Mega Millions Jackpot Climbs to $654 Million


There weren't any winning lottery tickets sold for the Mega Millions drawing Friday night, which means the jackpot has climbed to $654 million - only $2 million short of a record the game set in 2012. 

No tickets matched all six numbers drawn Friday night for the $548 jackpot, lottery officials said. The numbers drawn were 4, 24, 46, 61, 70 and Mega Ball 7. 

If you want to get in on (not) winning the jackpot, a ticket costs $2 and the next drawing happens on Tuesday. Lotto officials say the $654 million estimated jackpot would the fourth largest lottery prize in U.S. history. 

While the odds aren't great on you winning on Tuesday, (the odds of matching all six numbers and winning the jackpot are one in 302.5 million), experts say there are few things you should immediately do if you do hit the jackpot.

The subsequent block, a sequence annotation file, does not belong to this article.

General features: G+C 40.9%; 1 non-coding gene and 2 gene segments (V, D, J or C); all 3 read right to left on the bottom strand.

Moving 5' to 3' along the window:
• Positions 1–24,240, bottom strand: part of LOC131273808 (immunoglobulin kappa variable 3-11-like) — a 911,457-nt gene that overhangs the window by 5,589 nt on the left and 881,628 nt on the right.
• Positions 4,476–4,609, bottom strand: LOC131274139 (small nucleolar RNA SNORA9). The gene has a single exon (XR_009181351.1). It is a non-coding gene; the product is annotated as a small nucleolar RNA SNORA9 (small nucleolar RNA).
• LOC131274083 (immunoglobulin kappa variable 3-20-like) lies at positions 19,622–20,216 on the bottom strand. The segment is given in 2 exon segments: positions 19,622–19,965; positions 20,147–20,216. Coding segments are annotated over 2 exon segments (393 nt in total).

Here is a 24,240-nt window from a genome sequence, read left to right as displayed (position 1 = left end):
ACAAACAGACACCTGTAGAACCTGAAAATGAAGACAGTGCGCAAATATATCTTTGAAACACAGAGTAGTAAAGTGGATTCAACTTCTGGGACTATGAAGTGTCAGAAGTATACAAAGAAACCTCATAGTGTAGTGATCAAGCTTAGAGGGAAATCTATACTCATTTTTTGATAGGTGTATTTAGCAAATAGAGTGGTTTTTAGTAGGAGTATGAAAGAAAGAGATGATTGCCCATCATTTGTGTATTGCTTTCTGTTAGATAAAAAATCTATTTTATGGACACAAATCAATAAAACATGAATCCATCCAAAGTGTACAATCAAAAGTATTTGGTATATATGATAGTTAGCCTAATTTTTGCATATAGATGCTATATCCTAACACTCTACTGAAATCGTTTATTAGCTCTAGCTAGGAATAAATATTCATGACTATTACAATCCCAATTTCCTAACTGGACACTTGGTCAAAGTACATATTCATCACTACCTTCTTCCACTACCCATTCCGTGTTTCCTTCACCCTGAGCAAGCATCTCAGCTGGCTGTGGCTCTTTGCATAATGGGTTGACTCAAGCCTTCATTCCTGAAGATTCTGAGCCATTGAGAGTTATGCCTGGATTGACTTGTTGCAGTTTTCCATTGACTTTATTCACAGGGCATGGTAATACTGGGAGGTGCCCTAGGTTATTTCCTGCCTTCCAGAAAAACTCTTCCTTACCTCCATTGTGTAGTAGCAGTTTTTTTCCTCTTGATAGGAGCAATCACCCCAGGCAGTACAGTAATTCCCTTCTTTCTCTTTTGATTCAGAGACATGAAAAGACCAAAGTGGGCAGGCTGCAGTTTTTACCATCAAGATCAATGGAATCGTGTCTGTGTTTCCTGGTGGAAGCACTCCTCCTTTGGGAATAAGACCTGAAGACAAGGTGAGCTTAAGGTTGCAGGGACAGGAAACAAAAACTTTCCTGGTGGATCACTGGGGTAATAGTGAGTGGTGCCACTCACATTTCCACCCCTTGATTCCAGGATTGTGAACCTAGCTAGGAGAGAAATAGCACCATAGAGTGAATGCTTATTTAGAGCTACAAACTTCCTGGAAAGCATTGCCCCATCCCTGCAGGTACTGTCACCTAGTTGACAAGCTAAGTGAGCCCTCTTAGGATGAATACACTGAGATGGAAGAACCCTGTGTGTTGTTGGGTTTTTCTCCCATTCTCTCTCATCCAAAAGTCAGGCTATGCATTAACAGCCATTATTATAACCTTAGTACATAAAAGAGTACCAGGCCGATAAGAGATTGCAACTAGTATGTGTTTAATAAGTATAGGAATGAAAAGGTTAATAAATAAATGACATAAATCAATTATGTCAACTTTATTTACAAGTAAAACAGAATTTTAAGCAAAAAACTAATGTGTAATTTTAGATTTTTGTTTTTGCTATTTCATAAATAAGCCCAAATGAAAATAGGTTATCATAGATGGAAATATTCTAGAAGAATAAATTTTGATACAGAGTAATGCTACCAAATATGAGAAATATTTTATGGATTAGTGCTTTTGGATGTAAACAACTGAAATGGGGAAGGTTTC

1. Don't rush to claim your winnings

Experts say your best bet is to hang back after discovering your good fortune and wait. For Mega Millions players, winners get anywhere from three to six months, or a year, to claim their prize (depending on where their ticket was purchased). 

This is the time to get your ducks in a row, experts say, by assembling a team of experienced professionals who can help you manage your unexpected windfall. That includes people like an attorney, a financial planner, a tax adviser and an insurance agent. 

2. Get your ticket to a safe place

While signing your ticket is a good idea in case you're ever separated from your ticket, it could hinder your ability to sheild your identity if you win. A handful of states allow prize winners to claim their prize anonymously, but other states require the winner's name to be published. 

This is where having an experienced attorney on your side can really help. 

3. Keep quiet about your winnings

The first instinct for anyone who wants to celebrate their good fortune is tell everyone they know (sometimes, especially all the people you dislike). But, experts say the fewer people who know about your big win, the better. Avoiding the media and "long-lost relatives" will be easier the fewer the number of people who know about the money. 

Photo: Getty Images


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